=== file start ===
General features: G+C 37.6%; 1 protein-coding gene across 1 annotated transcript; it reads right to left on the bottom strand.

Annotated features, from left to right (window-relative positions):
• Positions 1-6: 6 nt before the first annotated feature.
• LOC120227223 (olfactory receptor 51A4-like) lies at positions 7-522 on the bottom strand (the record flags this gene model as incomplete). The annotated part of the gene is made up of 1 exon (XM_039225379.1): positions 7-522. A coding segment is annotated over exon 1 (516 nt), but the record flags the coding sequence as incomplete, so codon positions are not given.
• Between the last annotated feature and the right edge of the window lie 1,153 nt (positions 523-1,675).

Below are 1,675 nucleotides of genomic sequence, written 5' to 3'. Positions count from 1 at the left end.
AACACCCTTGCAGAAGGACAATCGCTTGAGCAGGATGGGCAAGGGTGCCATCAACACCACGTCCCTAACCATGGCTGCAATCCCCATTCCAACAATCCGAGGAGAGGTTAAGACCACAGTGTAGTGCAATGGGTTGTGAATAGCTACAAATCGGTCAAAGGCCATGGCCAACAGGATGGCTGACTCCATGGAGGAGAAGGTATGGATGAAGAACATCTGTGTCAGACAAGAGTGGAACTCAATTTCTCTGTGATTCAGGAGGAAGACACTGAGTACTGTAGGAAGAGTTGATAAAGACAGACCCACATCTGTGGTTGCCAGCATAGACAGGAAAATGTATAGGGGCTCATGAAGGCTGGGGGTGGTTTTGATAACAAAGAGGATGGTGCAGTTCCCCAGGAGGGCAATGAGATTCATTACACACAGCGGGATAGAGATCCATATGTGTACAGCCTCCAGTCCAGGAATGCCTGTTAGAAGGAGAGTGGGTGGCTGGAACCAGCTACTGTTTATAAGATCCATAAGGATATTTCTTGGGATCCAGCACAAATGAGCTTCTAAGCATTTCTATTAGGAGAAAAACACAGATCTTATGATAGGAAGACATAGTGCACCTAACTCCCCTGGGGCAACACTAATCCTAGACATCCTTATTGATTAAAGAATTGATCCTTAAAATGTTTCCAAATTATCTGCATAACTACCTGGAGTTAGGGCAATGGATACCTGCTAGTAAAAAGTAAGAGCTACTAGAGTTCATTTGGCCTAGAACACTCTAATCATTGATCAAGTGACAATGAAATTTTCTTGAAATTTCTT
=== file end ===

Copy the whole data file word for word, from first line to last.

General features: G+C 37.6%; 1 protein-coding gene across 1 annotated transcript; it reads right to left on the bottom strand.

Annotated features, from left to right (window-relative positions):
• Positions 1-6: 6 nt before the first annotated feature.
• LOC120227223 (olfactory receptor 51A4-like) lies at positions 7-522 on the bottom strand (the record flags this gene model as incomplete). The annotated part of the gene is made up of 1 exon (XM_039225379.1): positions 7-522. A coding segment is annotated over exon 1 (516 nt), but the record flags the coding sequence as incomplete, so codon positions are not given.
• Between the last annotated feature and the right edge of the window lie 1,153 nt (positions 523-1,675).

Below are 1,675 nucleotides of genomic sequence, written 5' to 3'. Positions count from 1 at the left end.
AACACCCTTGCAGAAGGACAATCGCTTGAGCAGGATGGGCAAGGGTGCCATCAACACCACGTCCCTAACCATGGCTGCAATCCCCATTCCAACAATCCGAGGAGAGGTTAAGACCACAGTGTAGTGCAATGGGTTGTGAATAGCTACAAATCGGTCAAAGGCCATGGCCAACAGGATGGCTGACTCCATGGAGGAGAAGGTATGGATGAAGAACATCTGTGTCAGACAAGAGTGGAACTCAATTTCTCTGTGATTCAGGAGGAAGACACTGAGTACTGTAGGAAGAGTTGATAAAGACAGACCCACATCTGTGGTTGCCAGCATAGACAGGAAAATGTATAGGGGCTCATGAAGGCTGGGGGTGGTTTTGATAACAAAGAGGATGGTGCAGTTCCCCAGGAGGGCAATGAGATTCATTACACACAGCGGGATAGAGATCCATATGTGTACAGCCTCCAGTCCAGGAATGCCTGTTAGAAGGAGAGTGGGTGGCTGGAACCAGCTACTGTTTATAAGATCCATAAGGATATTTCTTGGGATCCAGCACAAATGAGCTTCTAAGCATTTCTATTAGGAGAAAAACACAGATCTTATGATAGGAAGACATAGTGCACCTAACTCCCCTGGGGCAACACTAATCCTAGACATCCTTATTGATTAAAGAATTGATCCTTAAAATGTTTCCAAATTATCTGCATAACTACCTGGAGTTAGGGCAATGGATACCTGCTAGTAAAAAGTAAGAGCTACTAGAGTTCATTTGGCCTAGAACACTCTAATCATTGATCAAGTGACAATGAAATTTTCTTGAAATTTCTT